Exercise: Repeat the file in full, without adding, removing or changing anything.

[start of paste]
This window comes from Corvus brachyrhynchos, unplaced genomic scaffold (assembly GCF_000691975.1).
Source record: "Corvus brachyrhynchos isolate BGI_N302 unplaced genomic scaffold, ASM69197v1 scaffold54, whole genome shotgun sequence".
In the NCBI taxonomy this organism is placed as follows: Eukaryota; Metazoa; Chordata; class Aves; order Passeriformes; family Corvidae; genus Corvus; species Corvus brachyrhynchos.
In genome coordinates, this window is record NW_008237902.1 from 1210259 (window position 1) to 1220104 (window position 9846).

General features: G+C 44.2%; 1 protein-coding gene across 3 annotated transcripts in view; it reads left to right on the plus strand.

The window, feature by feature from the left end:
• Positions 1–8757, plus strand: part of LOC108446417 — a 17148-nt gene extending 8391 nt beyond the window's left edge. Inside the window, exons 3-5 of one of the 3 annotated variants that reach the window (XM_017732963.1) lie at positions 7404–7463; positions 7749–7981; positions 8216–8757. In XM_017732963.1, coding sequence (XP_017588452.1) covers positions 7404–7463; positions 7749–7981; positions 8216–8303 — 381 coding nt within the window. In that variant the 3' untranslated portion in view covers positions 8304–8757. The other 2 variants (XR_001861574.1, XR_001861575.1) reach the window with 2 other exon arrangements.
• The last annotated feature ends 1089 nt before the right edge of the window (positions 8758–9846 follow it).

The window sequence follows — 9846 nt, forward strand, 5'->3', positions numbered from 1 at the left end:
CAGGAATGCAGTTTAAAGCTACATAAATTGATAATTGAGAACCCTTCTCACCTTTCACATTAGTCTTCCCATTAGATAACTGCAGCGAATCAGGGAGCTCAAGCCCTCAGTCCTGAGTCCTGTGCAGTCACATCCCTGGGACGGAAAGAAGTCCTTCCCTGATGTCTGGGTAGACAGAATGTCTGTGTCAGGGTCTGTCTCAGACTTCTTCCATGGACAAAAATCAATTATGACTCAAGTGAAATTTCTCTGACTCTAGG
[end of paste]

This window comes from Corvus brachyrhynchos, unplaced genomic scaffold (assembly GCF_000691975.1).
Source record: "Corvus brachyrhynchos isolate BGI_N302 unplaced genomic scaffold, ASM69197v1 scaffold54, whole genome shotgun sequence".
In the NCBI taxonomy this organism is placed as follows: Eukaryota; Metazoa; Chordata; class Aves; order Passeriformes; family Corvidae; genus Corvus; species Corvus brachyrhynchos.
In genome coordinates, this window is record NW_008237902.1 from 1210259 (window position 1) to 1220104 (window position 9846).

General features: G+C 44.2%; 1 protein-coding gene across 3 annotated transcripts in view; it reads left to right on the plus strand.

The window, feature by feature from the left end:
• Positions 1–8757, plus strand: part of LOC108446417 — a 17148-nt gene extending 8391 nt beyond the window's left edge. Inside the window, exons 3-5 of one of the 3 annotated variants that reach the window (XM_017732963.1) lie at positions 7404–7463; positions 7749–7981; positions 8216–8757. In XM_017732963.1, coding sequence (XP_017588452.1) covers positions 7404–7463; positions 7749–7981; positions 8216–8303 — 381 coding nt within the window. In that variant the 3' untranslated portion in view covers positions 8304–8757. The other 2 variants (XR_001861574.1, XR_001861575.1) reach the window with 2 other exon arrangements.
• The last annotated feature ends 1089 nt before the right edge of the window (positions 8758–9846 follow it).

The window sequence follows — 9846 nt, forward strand, 5'->3', positions numbered from 1 at the left end:
CAGGAATGCAGTTTAAAGCTACATAAATTGATAATTGAGAACCCTTCTCACCTTTCACATTAGTCTTCCCATTAGATAACTGCAGCGAATCAGGGAGCTCAAGCCCTCAGTCCTGAGTCCTGTGCAGTCACATCCCTGGGACGGAAAGAAGTCCTTCCCTGATGTCTGGGTAGACAGAATGTCTGTGTCAGGGTCTGTCTCAGACTTCTTCCATGGACAAAAATCAATTATGACTCAAGTGAAATTTCTCTGACTCTAGG